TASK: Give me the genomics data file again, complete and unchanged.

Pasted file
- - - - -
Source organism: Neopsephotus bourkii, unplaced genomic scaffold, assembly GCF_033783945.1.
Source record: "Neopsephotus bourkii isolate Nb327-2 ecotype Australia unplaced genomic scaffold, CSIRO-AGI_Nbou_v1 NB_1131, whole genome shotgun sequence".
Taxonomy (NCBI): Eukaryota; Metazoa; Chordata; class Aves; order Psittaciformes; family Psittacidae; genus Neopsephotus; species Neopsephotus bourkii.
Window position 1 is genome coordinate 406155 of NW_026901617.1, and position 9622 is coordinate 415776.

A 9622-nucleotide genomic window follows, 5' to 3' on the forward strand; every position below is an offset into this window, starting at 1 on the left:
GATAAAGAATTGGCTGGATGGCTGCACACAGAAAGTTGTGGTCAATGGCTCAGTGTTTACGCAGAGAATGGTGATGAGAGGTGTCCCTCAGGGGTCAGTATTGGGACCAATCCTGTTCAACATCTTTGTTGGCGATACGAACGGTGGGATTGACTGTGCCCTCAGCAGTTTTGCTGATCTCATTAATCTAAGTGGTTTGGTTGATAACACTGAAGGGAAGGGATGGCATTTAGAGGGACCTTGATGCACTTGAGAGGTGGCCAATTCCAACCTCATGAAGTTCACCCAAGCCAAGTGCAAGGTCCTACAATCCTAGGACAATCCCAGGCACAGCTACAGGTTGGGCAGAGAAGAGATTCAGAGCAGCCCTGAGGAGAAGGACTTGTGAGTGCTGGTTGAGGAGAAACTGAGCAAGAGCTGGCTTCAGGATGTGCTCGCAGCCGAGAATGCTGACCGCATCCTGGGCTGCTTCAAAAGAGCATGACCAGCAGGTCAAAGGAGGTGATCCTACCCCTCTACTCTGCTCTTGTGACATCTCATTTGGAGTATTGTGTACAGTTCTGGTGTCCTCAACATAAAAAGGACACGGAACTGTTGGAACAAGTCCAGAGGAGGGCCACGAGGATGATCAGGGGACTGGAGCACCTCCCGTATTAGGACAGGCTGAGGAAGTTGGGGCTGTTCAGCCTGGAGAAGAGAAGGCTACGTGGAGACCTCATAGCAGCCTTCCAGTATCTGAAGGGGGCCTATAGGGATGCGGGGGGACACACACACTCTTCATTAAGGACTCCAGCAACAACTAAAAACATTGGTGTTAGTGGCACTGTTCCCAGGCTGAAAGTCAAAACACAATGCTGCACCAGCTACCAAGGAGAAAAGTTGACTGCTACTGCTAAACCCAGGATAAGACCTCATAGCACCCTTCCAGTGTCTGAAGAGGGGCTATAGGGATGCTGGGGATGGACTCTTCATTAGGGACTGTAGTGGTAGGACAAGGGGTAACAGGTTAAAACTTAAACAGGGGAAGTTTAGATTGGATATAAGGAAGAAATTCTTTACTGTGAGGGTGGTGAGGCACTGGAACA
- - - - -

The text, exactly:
Source organism: Neopsephotus bourkii, unplaced genomic scaffold, assembly GCF_033783945.1.
Source record: "Neopsephotus bourkii isolate Nb327-2 ecotype Australia unplaced genomic scaffold, CSIRO-AGI_Nbou_v1 NB_1131, whole genome shotgun sequence".
Taxonomy (NCBI): Eukaryota; Metazoa; Chordata; class Aves; order Psittaciformes; family Psittacidae; genus Neopsephotus; species Neopsephotus bourkii.
Window position 1 is genome coordinate 406155 of NW_026901617.1, and position 9622 is coordinate 415776.

A 9622-nucleotide genomic window follows, 5' to 3' on the forward strand; every position below is an offset into this window, starting at 1 on the left:
GATAAAGAATTGGCTGGATGGCTGCACACAGAAAGTTGTGGTCAATGGCTCAGTGTTTACGCAGAGAATGGTGATGAGAGGTGTCCCTCAGGGGTCAGTATTGGGACCAATCCTGTTCAACATCTTTGTTGGCGATACGAACGGTGGGATTGACTGTGCCCTCAGCAGTTTTGCTGATCTCATTAATCTAAGTGGTTTGGTTGATAACACTGAAGGGAAGGGATGGCATTTAGAGGGACCTTGATGCACTTGAGAGGTGGCCAATTCCAACCTCATGAAGTTCACCCAAGCCAAGTGCAAGGTCCTACAATCCTAGGACAATCCCAGGCACAGCTACAGGTTGGGCAGAGAAGAGATTCAGAGCAGCCCTGAGGAGAAGGACTTGTGAGTGCTGGTTGAGGAGAAACTGAGCAAGAGCTGGCTTCAGGATGTGCTCGCAGCCGAGAATGCTGACCGCATCCTGGGCTGCTTCAAAAGAGCATGACCAGCAGGTCAAAGGAGGTGATCCTACCCCTCTACTCTGCTCTTGTGACATCTCATTTGGAGTATTGTGTACAGTTCTGGTGTCCTCAACATAAAAAGGACACGGAACTGTTGGAACAAGTCCAGAGGAGGGCCACGAGGATGATCAGGGGACTGGAGCACCTCCCGTATTAGGACAGGCTGAGGAAGTTGGGGCTGTTCAGCCTGGAGAAGAGAAGGCTACGTGGAGACCTCATAGCAGCCTTCCAGTATCTGAAGGGGGCCTATAGGGATGCGGGGGGACACACACACTCTTCATTAAGGACTCCAGCAACAACTAAAAACATTGGTGTTAGTGGCACTGTTCCCAGGCTGAAAGTCAAAACACAATGCTGCACCAGCTACCAAGGAGAAAAGTTGACTGCTACTGCTAAACCCAGGATAAGACCTCATAGCACCCTTCCAGTGTCTGAAGAGGGGCTATAGGGATGCTGGGGATGGACTCTTCATTAGGGACTGTAGTGGTAGGACAAGGGGTAACAGGTTAAAACTTAAACAGGGGAAGTTTAGATTGGATATAAGGAAGAAATTCTTTACTGTGAGGGTGGTGAGGCACTGGAACA